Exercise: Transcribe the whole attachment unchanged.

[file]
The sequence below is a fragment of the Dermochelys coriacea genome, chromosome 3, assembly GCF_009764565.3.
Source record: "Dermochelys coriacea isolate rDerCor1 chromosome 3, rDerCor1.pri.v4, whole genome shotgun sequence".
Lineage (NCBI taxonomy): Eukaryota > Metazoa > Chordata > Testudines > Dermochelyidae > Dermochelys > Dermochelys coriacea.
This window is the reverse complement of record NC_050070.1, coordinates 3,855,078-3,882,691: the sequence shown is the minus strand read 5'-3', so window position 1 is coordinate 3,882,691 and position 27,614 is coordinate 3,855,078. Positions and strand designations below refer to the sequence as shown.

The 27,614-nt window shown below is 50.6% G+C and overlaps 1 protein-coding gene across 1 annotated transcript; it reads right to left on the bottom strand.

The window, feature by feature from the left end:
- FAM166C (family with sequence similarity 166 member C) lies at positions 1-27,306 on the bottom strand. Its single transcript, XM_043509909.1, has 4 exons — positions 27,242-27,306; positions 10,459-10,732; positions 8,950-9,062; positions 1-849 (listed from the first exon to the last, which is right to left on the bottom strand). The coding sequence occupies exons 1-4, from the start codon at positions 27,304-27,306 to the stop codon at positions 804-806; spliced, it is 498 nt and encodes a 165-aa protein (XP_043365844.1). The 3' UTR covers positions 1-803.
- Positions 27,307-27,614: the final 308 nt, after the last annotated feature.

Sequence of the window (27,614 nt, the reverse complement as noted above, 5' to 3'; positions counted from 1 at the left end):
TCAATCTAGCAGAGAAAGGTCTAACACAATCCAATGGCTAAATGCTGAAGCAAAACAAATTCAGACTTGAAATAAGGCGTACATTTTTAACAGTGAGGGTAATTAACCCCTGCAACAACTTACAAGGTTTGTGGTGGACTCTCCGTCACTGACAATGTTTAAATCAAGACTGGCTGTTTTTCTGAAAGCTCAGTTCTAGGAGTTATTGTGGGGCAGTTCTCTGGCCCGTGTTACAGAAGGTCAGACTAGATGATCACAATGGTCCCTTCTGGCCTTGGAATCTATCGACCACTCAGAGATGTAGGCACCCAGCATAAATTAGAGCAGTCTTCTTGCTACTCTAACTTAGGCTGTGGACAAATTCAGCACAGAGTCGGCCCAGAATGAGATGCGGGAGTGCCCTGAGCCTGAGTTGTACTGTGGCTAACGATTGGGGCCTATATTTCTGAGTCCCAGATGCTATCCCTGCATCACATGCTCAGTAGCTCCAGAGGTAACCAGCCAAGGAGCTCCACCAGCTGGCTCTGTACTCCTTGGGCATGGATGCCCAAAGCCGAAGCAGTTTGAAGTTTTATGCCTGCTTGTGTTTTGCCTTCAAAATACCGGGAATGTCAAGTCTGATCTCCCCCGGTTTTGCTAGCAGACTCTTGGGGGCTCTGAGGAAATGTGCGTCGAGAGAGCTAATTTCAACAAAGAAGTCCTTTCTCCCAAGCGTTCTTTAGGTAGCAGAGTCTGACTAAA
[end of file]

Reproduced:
The sequence below is a fragment of the Dermochelys coriacea genome, chromosome 3, assembly GCF_009764565.3.
Source record: "Dermochelys coriacea isolate rDerCor1 chromosome 3, rDerCor1.pri.v4, whole genome shotgun sequence".
Lineage (NCBI taxonomy): Eukaryota > Metazoa > Chordata > Testudines > Dermochelyidae > Dermochelys > Dermochelys coriacea.
This window is the reverse complement of record NC_050070.1, coordinates 3,855,078-3,882,691: the sequence shown is the minus strand read 5'-3', so window position 1 is coordinate 3,882,691 and position 27,614 is coordinate 3,855,078. Positions and strand designations below refer to the sequence as shown.

The 27,614-nt window shown below is 50.6% G+C and overlaps 1 protein-coding gene across 1 annotated transcript; it reads right to left on the bottom strand.

The window, feature by feature from the left end:
- FAM166C (family with sequence similarity 166 member C) lies at positions 1-27,306 on the bottom strand. Its single transcript, XM_043509909.1, has 4 exons — positions 27,242-27,306; positions 10,459-10,732; positions 8,950-9,062; positions 1-849 (listed from the first exon to the last, which is right to left on the bottom strand). The coding sequence occupies exons 1-4, from the start codon at positions 27,304-27,306 to the stop codon at positions 804-806; spliced, it is 498 nt and encodes a 165-aa protein (XP_043365844.1). The 3' UTR covers positions 1-803.
- Positions 27,307-27,614: the final 308 nt, after the last annotated feature.

Sequence of the window (27,614 nt, the reverse complement as noted above, 5' to 3'; positions counted from 1 at the left end):
TCAATCTAGCAGAGAAAGGTCTAACACAATCCAATGGCTAAATGCTGAAGCAAAACAAATTCAGACTTGAAATAAGGCGTACATTTTTAACAGTGAGGGTAATTAACCCCTGCAACAACTTACAAGGTTTGTGGTGGACTCTCCGTCACTGACAATGTTTAAATCAAGACTGGCTGTTTTTCTGAAAGCTCAGTTCTAGGAGTTATTGTGGGGCAGTTCTCTGGCCCGTGTTACAGAAGGTCAGACTAGATGATCACAATGGTCCCTTCTGGCCTTGGAATCTATCGACCACTCAGAGATGTAGGCACCCAGCATAAATTAGAGCAGTCTTCTTGCTACTCTAACTTAGGCTGTGGACAAATTCAGCACAGAGTCGGCCCAGAATGAGATGCGGGAGTGCCCTGAGCCTGAGTTGTACTGTGGCTAACGATTGGGGCCTATATTTCTGAGTCCCAGATGCTATCCCTGCATCACATGCTCAGTAGCTCCAGAGGTAACCAGCCAAGGAGCTCCACCAGCTGGCTCTGTACTCCTTGGGCATGGATGCCCAAAGCCGAAGCAGTTTGAAGTTTTATGCCTGCTTGTGTTTTGCCTTCAAAATACCGGGAATGTCAAGTCTGATCTCCCCCGGTTTTGCTAGCAGACTCTTGGGGGCTCTGAGGAAATGTGCGTCGAGAGAGCTAATTTCAACAAAGAAGTCCTTTCTCCCAAGCGTTCTTTAGGTAGCAGAGTCTGACTAAA